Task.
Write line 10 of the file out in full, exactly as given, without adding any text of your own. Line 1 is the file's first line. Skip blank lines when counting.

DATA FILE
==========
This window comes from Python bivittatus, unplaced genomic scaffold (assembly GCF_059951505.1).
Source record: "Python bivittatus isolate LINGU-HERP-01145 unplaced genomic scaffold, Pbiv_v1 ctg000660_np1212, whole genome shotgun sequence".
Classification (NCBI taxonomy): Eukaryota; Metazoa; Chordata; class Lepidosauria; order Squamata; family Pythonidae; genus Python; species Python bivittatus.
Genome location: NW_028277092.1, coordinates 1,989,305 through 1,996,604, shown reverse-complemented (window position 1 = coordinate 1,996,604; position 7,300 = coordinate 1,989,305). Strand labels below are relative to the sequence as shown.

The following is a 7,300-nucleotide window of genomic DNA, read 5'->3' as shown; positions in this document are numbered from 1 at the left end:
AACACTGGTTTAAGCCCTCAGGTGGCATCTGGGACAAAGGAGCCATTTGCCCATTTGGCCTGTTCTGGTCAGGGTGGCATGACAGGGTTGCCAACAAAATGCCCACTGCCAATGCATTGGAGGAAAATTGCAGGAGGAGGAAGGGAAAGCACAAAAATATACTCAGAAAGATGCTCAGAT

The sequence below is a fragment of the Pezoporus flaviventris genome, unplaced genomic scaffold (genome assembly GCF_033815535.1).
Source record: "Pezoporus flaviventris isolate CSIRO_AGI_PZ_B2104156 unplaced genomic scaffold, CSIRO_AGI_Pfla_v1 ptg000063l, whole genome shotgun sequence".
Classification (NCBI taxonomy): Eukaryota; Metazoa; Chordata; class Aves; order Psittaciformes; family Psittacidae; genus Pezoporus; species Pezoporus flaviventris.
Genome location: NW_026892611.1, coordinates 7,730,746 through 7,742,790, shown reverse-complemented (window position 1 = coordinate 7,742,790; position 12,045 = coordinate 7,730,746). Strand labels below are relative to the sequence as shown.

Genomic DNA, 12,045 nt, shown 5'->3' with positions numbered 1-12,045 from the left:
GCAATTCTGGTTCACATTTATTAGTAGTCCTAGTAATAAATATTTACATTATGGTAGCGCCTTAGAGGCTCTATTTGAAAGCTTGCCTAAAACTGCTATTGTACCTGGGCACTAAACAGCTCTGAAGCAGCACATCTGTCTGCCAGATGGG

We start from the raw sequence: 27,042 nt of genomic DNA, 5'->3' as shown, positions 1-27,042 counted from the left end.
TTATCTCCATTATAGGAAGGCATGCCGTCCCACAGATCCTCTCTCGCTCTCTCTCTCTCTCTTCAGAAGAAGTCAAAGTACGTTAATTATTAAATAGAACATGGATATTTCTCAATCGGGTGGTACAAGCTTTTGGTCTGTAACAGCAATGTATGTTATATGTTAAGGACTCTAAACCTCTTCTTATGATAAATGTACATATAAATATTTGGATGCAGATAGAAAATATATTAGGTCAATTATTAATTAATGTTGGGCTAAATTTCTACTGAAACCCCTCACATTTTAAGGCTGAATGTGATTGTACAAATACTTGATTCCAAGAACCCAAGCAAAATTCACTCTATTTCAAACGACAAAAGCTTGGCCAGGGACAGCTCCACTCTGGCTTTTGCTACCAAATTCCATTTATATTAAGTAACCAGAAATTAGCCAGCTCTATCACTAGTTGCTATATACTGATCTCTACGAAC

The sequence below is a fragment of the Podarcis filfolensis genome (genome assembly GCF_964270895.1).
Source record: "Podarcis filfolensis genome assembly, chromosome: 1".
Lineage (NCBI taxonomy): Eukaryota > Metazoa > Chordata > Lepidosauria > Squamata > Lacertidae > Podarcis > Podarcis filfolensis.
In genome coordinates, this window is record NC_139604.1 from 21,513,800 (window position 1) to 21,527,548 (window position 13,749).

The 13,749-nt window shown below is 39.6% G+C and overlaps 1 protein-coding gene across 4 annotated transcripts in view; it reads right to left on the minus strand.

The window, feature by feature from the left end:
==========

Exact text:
Genome location: NW_026892611.1, coordinates 7,730,746 through 7,742,790, shown reverse-complemented (window position 1 = coordinate 7,742,790; position 12,045 = coordinate 7,730,746). Strand labels below are relative to the sequence as shown.